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Dismal presence of women in Lok Sabha
March 13, 2009 17:33 IST
Despite tall promises made by political parties, presence of women in the Lok Sabha has remained a dismal 3.5 per cent to 9.02 per cent of its total strength since it came into being.
The number of women in Lok Sabha has remained between 19 and 49 ever since the first general elections, with the sixth Lok Sabha having the lowest of 19 women and the 13th Lok Sabha having the highest at 49 members.
While most of the parties in their manifestoes have so far promised to ensure more women participation in the political arena, the records tell a different story all together raising concerns among various women's groups.
As far as women's participation in elections was concerned, north-eastern states were far ahead with a massive 75 per cent of women in Sikkim participating in the polls and the state of Jammu and Kashmir [Images] scored the lowest with only 29.02 per cent participation of the fairer sex.
The performance of women candidates in the elections, which is the criteria by which political parties decide on women candidates, also shows variations in different states.
While Uttar Pradesh [Images] had the maximum number of women contestants at 61, only 7 of them managed to get elected. Out of the 34 women contestants in West Bengal, only 4 were elected, in Andhra Pradesh 3 out of 21, Haryana just 1out of 8 and in Madhya Pradesh 3 out of 30 candidates were elected.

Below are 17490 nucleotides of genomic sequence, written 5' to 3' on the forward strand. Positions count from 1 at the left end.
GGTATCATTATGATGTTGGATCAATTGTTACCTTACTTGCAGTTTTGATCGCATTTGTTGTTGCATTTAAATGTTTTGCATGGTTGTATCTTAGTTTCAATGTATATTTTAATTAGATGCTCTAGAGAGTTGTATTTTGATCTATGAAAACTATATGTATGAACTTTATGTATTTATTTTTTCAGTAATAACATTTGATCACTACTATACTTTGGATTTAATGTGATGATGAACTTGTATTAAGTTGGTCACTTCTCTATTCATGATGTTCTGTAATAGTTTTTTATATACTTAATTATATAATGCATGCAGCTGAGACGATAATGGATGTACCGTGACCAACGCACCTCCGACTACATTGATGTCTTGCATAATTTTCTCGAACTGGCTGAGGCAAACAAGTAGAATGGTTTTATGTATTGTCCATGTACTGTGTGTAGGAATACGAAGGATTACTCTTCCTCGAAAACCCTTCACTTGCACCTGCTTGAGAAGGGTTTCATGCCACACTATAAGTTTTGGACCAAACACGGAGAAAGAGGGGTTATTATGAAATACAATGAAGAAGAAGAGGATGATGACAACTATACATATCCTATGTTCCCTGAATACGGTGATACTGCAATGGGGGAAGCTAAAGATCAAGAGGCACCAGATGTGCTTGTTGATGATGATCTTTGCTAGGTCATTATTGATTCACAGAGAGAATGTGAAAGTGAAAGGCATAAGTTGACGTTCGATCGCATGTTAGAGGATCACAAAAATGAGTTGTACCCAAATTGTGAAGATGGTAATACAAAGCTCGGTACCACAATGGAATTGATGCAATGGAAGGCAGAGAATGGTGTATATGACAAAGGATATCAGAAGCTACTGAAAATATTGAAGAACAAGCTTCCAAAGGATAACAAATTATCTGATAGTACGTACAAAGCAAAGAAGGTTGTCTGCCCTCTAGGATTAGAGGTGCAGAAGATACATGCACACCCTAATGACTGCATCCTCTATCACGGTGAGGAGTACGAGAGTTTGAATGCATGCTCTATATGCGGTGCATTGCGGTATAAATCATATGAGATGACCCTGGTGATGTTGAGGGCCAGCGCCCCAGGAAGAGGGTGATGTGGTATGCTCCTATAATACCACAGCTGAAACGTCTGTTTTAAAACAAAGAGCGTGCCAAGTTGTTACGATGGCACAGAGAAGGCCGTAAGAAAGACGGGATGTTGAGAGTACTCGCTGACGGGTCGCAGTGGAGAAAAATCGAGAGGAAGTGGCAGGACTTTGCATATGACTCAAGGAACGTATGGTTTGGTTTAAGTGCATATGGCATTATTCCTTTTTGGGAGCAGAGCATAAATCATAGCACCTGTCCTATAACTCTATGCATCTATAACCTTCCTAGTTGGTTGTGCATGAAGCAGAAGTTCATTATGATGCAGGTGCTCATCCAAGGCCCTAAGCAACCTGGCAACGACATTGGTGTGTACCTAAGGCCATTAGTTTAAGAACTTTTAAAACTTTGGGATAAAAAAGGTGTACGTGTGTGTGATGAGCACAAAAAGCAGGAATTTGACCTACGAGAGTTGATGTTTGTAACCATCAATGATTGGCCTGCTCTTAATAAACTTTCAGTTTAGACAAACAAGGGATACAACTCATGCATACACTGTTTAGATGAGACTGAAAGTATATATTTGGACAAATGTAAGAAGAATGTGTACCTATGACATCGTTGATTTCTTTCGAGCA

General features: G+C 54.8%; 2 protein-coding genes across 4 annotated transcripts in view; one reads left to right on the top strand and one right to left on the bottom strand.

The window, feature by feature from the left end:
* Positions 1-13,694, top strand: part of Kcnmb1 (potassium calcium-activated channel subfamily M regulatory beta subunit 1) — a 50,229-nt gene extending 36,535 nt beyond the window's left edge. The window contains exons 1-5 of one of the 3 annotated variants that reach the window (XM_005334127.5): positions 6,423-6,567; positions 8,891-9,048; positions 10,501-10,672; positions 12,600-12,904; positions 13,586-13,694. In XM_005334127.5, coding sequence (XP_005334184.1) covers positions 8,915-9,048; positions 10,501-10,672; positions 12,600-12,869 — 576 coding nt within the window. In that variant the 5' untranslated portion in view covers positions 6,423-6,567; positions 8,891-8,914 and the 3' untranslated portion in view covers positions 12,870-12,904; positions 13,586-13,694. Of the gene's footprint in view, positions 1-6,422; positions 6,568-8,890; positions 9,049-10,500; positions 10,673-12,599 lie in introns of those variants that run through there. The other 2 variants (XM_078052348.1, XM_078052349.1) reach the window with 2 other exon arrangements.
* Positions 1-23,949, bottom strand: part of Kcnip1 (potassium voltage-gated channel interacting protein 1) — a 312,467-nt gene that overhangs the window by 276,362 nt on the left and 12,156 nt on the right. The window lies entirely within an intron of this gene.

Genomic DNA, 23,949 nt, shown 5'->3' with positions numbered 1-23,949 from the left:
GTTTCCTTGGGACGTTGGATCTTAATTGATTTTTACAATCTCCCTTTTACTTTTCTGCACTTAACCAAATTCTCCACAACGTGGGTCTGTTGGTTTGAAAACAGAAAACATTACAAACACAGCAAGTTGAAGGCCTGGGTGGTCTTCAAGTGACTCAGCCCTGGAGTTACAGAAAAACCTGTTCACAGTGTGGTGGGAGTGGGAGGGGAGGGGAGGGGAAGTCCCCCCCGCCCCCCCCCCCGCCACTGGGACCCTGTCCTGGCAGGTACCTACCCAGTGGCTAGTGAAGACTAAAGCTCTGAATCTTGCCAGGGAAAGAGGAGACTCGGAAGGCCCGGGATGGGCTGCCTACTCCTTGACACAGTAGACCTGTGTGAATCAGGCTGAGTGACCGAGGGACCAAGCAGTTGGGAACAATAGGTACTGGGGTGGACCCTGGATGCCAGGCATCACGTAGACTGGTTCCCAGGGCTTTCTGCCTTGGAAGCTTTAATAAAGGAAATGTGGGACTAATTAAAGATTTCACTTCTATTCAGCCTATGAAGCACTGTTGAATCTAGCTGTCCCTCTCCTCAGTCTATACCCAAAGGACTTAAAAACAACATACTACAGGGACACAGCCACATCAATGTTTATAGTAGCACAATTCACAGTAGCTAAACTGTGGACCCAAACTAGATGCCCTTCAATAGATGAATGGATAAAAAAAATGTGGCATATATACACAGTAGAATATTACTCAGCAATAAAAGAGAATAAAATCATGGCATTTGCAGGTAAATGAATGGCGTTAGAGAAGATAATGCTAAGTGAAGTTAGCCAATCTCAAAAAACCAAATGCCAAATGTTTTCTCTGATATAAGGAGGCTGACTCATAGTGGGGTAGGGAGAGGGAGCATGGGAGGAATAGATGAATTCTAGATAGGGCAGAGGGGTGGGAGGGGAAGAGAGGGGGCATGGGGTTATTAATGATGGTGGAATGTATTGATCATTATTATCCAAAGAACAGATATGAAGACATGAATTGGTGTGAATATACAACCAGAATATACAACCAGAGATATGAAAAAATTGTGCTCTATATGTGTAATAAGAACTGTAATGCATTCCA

In Delhi, the commensurate figure was 1 elected out of 15 candidates. Uttar Pradesh also led the states in the maximum number of women candidates forfeiting their deposits at 37, while in Madhya Pradesh 23 women lost their deposits, in Maharashtra 21 and in West Bengal 24.
Analysing the records, party-wise shows that the Congress fielded the maximum number of 45 women candidates in the 2004 general elections, the Bharatiya Janata Party [Images] was second at 30, while the Bahujan Samaj Party had 20 women candidates in the fray.
12 out of the 45 women Congress candidates won, while only 10 of the BJP could make it at the hustings. While the Congress had fielded 6 women candidates more during the 1999 elections, the BJP tally had actually gone up by 5 contestants.
The total number of women candidates also went up from 284 in 1999 to 355 in 2004. The largest number of women contestants was in 1996 at 599. However, interestingly while 49 candidates won in 1999, only 45 won in 2004 despite the number of candidates being higher during that year.